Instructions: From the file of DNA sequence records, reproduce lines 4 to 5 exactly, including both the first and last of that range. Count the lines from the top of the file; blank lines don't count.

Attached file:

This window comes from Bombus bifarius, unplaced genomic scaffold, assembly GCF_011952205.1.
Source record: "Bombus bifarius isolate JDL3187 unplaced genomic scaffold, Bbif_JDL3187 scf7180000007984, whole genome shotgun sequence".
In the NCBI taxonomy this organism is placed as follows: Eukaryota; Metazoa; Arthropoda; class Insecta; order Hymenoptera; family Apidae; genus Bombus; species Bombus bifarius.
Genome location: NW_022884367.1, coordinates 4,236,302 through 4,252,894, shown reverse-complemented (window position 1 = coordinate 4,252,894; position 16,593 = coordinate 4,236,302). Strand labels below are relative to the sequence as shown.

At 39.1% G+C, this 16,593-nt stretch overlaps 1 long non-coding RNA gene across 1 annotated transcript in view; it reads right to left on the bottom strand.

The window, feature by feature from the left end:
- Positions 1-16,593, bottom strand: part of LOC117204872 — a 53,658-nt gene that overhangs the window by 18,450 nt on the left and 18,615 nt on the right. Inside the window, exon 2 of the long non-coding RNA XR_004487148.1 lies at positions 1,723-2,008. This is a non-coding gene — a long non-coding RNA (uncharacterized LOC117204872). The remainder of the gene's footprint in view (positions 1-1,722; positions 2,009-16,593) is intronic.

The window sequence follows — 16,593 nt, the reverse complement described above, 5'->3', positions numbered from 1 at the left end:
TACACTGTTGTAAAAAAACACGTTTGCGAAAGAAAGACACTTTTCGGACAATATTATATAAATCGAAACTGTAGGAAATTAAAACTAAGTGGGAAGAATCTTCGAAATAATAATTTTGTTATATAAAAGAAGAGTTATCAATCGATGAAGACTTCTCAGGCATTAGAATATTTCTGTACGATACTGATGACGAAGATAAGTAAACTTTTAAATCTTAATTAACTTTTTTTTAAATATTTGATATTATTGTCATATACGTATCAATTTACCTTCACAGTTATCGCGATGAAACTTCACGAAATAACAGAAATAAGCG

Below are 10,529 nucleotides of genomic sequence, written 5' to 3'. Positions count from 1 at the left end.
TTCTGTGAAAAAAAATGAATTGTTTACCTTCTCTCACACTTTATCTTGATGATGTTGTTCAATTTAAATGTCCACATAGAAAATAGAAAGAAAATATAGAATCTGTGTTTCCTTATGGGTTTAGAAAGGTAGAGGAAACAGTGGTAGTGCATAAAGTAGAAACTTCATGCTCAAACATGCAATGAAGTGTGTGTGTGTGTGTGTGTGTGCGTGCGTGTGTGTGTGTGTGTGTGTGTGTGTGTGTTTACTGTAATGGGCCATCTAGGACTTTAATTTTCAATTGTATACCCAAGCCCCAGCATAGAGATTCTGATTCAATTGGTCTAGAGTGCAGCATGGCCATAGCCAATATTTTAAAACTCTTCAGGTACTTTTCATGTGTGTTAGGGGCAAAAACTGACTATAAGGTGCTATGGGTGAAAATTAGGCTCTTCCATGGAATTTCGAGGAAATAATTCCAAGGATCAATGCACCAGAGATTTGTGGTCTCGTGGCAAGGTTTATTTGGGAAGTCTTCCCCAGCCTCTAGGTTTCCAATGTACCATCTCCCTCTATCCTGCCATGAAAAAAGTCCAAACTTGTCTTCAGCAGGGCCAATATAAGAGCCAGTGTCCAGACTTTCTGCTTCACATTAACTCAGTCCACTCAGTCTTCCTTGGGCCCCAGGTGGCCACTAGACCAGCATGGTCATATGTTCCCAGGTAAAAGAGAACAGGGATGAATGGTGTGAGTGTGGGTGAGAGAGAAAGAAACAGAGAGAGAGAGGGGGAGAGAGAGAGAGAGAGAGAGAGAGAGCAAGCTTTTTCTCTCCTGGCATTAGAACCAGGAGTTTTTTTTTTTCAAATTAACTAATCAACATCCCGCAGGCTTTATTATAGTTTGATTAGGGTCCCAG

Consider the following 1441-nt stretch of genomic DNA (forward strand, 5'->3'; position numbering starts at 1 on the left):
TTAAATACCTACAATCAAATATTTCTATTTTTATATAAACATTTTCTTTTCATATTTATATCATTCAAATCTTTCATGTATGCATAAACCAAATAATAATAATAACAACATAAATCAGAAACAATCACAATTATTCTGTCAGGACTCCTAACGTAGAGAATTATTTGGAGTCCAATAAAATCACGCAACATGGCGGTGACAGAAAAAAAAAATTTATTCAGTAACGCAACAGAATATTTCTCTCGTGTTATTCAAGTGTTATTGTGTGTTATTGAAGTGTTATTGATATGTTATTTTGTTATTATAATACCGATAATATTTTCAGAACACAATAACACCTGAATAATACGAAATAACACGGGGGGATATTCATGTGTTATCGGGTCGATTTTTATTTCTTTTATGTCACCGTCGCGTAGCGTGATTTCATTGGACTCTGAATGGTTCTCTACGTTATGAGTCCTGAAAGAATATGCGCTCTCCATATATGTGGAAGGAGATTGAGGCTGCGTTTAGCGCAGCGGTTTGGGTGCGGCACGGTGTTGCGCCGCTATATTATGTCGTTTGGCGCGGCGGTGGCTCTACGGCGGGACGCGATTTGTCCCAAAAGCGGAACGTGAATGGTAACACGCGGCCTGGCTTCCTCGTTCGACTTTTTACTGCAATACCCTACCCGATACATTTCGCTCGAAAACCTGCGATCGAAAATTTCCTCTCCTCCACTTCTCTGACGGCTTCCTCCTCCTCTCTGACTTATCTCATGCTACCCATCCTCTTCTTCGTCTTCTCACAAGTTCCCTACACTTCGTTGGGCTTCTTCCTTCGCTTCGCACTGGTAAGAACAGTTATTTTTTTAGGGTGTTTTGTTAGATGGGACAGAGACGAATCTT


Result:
Genome location: NW_022884367.1, coordinates 4,236,302 through 4,252,894, shown reverse-complemented (window position 1 = coordinate 4,252,894; position 16,593 = coordinate 4,236,302). Strand labels below are relative to the sequence as shown.

At 39.1% G+C, this 16,593-nt stretch overlaps 1 long non-coding RNA gene across 1 annotated transcript in view; it reads right to left on the bottom strand.